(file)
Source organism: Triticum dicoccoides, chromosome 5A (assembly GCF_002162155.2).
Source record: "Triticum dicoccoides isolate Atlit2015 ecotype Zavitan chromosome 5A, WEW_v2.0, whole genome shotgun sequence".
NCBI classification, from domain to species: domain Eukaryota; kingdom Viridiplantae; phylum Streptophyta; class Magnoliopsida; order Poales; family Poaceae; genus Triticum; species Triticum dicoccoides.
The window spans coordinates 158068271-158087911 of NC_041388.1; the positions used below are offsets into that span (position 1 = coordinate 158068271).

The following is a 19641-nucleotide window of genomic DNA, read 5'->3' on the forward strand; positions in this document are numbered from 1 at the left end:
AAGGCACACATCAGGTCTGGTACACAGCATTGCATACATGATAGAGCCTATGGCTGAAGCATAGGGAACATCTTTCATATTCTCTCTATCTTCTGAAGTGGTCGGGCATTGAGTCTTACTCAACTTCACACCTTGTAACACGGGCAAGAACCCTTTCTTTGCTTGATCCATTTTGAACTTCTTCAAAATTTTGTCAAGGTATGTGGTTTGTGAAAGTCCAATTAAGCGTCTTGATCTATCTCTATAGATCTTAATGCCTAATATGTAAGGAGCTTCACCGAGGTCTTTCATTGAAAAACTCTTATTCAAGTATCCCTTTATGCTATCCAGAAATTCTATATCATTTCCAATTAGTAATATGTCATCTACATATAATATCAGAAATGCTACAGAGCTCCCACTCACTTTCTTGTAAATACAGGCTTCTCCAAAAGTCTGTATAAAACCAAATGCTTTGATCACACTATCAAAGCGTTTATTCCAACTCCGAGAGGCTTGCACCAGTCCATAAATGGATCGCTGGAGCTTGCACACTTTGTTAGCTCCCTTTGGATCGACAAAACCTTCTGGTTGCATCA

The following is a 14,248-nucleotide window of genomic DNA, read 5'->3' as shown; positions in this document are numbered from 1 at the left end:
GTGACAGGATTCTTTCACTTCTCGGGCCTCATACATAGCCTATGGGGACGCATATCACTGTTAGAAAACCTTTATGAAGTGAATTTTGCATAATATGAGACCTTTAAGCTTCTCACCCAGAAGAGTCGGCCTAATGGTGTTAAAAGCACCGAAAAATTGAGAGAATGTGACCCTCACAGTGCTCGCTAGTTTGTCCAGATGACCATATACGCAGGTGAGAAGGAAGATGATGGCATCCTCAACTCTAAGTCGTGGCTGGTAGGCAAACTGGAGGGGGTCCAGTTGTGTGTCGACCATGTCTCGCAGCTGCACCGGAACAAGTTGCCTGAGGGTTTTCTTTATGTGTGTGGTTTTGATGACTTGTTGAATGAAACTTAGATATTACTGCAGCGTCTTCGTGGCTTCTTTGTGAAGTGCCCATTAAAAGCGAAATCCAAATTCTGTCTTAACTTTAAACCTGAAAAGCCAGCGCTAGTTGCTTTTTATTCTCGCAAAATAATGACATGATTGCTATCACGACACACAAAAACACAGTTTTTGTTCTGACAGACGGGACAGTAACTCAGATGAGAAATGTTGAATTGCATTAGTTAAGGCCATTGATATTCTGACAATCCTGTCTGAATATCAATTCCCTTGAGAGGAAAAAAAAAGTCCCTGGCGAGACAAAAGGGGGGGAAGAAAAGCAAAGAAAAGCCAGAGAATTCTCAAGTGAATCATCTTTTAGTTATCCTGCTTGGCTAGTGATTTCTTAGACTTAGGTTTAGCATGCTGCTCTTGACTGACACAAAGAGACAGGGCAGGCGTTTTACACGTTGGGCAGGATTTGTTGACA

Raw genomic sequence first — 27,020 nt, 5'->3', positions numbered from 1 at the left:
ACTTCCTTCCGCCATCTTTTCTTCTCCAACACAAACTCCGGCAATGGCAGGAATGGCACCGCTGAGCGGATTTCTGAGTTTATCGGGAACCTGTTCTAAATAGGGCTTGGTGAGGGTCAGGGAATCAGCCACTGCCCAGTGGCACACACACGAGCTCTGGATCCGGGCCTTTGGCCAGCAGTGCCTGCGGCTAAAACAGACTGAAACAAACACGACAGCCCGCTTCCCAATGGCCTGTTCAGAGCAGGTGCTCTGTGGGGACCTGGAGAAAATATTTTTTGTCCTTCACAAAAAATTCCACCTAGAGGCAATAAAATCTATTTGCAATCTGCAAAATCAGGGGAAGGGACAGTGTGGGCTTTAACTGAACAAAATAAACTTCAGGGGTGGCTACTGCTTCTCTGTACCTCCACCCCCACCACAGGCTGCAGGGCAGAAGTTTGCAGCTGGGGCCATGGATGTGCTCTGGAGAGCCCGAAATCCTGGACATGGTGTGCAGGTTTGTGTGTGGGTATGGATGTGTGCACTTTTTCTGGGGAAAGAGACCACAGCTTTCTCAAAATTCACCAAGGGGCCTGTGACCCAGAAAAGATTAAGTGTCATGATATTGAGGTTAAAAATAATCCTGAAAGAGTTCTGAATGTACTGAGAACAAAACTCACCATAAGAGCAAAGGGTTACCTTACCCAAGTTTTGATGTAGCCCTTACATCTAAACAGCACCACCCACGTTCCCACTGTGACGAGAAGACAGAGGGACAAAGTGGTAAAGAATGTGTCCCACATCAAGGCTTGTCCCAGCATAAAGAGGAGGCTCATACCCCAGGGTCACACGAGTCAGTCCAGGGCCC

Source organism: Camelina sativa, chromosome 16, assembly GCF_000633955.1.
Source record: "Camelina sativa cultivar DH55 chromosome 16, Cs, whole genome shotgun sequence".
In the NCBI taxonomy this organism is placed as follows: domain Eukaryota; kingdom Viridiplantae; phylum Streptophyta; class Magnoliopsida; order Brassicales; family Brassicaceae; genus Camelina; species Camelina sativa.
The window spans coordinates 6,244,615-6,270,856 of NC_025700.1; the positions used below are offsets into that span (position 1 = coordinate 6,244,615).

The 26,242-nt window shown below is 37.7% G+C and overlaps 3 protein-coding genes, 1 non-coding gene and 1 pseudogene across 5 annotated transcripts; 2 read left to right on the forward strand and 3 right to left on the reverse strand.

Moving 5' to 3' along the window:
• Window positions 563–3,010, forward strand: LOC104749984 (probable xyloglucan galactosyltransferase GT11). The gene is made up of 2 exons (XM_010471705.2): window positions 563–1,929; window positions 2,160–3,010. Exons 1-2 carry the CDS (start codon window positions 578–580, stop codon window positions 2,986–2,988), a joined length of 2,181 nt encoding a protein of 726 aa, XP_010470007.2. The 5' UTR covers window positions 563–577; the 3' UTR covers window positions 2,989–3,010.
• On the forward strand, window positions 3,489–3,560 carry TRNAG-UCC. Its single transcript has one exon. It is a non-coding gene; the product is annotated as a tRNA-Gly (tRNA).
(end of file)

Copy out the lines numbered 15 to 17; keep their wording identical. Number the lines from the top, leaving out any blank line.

The 26,242-nt window shown below is 37.7% G+C and overlaps 3 protein-coding genes, 1 non-coding gene and 1 pseudogene across 5 annotated transcripts; 2 read left to right on the forward strand and 3 right to left on the reverse strand.

Moving 5' to 3' along the window:
• Window positions 563–3,010, forward strand: LOC104749984 (probable xyloglucan galactosyltransferase GT11). The gene is made up of 2 exons (XM_010471705.2): window positions 563–1,929; window positions 2,160–3,010. Exons 1-2 carry the CDS (start codon window positions 578–580, stop codon window positions 2,986–2,988), a joined length of 2,181 nt encoding a protein of 726 aa, XP_010470007.2. The 5' UTR covers window positions 563–577; the 3' UTR covers window positions 2,989–3,010.